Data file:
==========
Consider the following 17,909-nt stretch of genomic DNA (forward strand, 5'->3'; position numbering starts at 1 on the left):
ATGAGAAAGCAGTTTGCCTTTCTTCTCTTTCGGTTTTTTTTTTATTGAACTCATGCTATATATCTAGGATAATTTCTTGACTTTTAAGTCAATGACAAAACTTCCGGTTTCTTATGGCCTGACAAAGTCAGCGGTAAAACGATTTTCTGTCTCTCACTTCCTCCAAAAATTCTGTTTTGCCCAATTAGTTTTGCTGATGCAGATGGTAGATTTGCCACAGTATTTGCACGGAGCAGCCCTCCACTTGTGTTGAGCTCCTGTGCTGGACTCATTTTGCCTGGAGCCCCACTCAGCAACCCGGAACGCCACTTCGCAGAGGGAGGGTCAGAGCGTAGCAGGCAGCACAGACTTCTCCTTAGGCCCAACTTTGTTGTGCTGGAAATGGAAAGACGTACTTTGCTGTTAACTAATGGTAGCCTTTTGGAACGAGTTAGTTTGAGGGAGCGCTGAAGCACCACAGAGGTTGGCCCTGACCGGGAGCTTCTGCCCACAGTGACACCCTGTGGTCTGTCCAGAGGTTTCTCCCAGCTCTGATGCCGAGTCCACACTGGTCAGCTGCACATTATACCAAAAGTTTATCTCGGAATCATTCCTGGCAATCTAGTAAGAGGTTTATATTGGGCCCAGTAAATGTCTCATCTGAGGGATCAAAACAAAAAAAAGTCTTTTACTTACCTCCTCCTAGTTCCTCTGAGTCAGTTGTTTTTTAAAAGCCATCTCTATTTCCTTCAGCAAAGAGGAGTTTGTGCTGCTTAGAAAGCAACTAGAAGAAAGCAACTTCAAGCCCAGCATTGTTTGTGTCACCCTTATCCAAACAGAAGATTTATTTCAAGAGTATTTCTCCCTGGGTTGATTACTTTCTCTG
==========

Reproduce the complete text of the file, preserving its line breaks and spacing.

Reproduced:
Consider the following 17,909-nt stretch of genomic DNA (forward strand, 5'->3'; position numbering starts at 1 on the left):
ATGAGAAAGCAGTTTGCCTTTCTTCTCTTTCGGTTTTTTTTTTATTGAACTCATGCTATATATCTAGGATAATTTCTTGACTTTTAAGTCAATGACAAAACTTCCGGTTTCTTATGGCCTGACAAAGTCAGCGGTAAAACGATTTTCTGTCTCTCACTTCCTCCAAAAATTCTGTTTTGCCCAATTAGTTTTGCTGATGCAGATGGTAGATTTGCCACAGTATTTGCACGGAGCAGCCCTCCACTTGTGTTGAGCTCCTGTGCTGGACTCATTTTGCCTGGAGCCCCACTCAGCAACCCGGAACGCCACTTCGCAGAGGGAGGGTCAGAGCGTAGCAGGCAGCACAGACTTCTCCTTAGGCCCAACTTTGTTGTGCTGGAAATGGAAAGACGTACTTTGCTGTTAACTAATGGTAGCCTTTTGGAACGAGTTAGTTTGAGGGAGCGCTGAAGCACCACAGAGGTTGGCCCTGACCGGGAGCTTCTGCCCACAGTGACACCCTGTGGTCTGTCCAGAGGTTTCTCCCAGCTCTGATGCCGAGTCCACACTGGTCAGCTGCACATTATACCAAAAGTTTATCTCGGAATCATTCCTGGCAATCTAGTAAGAGGTTTATATTGGGCCCAGTAAATGTCTCATCTGAGGGATCAAAACAAAAAAAAGTCTTTTACTTACCTCCTCCTAGTTCCTCTGAGTCAGTTGTTTTTTAAAAGCCATCTCTATTTCCTTCAGCAAAGAGGAGTTTGTGCTGCTTAGAAAGCAACTAGAAGAAAGCAACTTCAAGCCCAGCATTGTTTGTGTCACCCTTATCCAAACAGAAGATTTATTTCAAGAGTATTTCTCCCTGGGTTGATTACTTTCTCTG